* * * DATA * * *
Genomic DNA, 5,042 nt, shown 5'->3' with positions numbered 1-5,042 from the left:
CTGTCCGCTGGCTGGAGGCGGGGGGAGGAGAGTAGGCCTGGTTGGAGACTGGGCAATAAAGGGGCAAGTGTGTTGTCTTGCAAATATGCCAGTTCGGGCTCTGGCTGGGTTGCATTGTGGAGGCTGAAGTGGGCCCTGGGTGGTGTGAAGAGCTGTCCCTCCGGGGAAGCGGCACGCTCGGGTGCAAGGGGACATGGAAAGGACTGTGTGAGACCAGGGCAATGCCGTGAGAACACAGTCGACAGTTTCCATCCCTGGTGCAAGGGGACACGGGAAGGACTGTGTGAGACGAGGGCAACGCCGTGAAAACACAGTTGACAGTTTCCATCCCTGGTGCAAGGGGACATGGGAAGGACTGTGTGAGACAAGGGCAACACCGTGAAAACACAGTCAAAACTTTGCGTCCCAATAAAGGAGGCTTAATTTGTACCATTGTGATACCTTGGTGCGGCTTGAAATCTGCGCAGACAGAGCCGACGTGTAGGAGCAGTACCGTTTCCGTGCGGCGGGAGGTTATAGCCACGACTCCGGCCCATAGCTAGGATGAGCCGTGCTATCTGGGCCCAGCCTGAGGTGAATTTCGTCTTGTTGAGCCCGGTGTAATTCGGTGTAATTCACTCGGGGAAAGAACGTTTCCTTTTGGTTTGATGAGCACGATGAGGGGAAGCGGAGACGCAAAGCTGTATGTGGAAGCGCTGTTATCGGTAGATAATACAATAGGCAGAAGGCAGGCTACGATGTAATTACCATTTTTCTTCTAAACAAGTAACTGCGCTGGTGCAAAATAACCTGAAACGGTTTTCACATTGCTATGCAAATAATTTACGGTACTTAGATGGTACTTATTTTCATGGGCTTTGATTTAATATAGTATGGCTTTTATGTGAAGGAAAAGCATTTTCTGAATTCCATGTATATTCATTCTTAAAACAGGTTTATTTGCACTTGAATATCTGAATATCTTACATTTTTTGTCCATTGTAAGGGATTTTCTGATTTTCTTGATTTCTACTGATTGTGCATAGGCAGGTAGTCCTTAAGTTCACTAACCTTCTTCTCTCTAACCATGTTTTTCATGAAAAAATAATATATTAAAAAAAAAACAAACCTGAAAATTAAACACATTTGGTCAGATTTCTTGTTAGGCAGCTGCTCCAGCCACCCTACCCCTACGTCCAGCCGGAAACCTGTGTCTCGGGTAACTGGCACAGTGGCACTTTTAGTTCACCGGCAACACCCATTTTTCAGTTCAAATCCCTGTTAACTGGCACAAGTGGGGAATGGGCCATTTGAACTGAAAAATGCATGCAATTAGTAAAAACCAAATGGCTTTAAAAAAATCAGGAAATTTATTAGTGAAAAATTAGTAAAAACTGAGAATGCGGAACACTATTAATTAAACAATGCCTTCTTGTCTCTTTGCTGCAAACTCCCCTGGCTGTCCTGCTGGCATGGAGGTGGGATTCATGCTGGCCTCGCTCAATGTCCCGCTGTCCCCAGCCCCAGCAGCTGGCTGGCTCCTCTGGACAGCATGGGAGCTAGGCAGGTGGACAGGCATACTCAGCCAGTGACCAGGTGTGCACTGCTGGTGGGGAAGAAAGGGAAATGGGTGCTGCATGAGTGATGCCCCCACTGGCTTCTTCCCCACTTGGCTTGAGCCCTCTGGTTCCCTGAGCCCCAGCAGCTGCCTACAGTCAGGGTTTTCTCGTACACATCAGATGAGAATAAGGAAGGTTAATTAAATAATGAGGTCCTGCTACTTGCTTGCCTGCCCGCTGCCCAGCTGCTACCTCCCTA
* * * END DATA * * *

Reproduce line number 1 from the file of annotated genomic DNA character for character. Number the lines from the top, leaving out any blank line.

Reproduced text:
Genomic DNA, 5,042 nt, shown 5'->3' with positions numbered 1-5,042 from the left: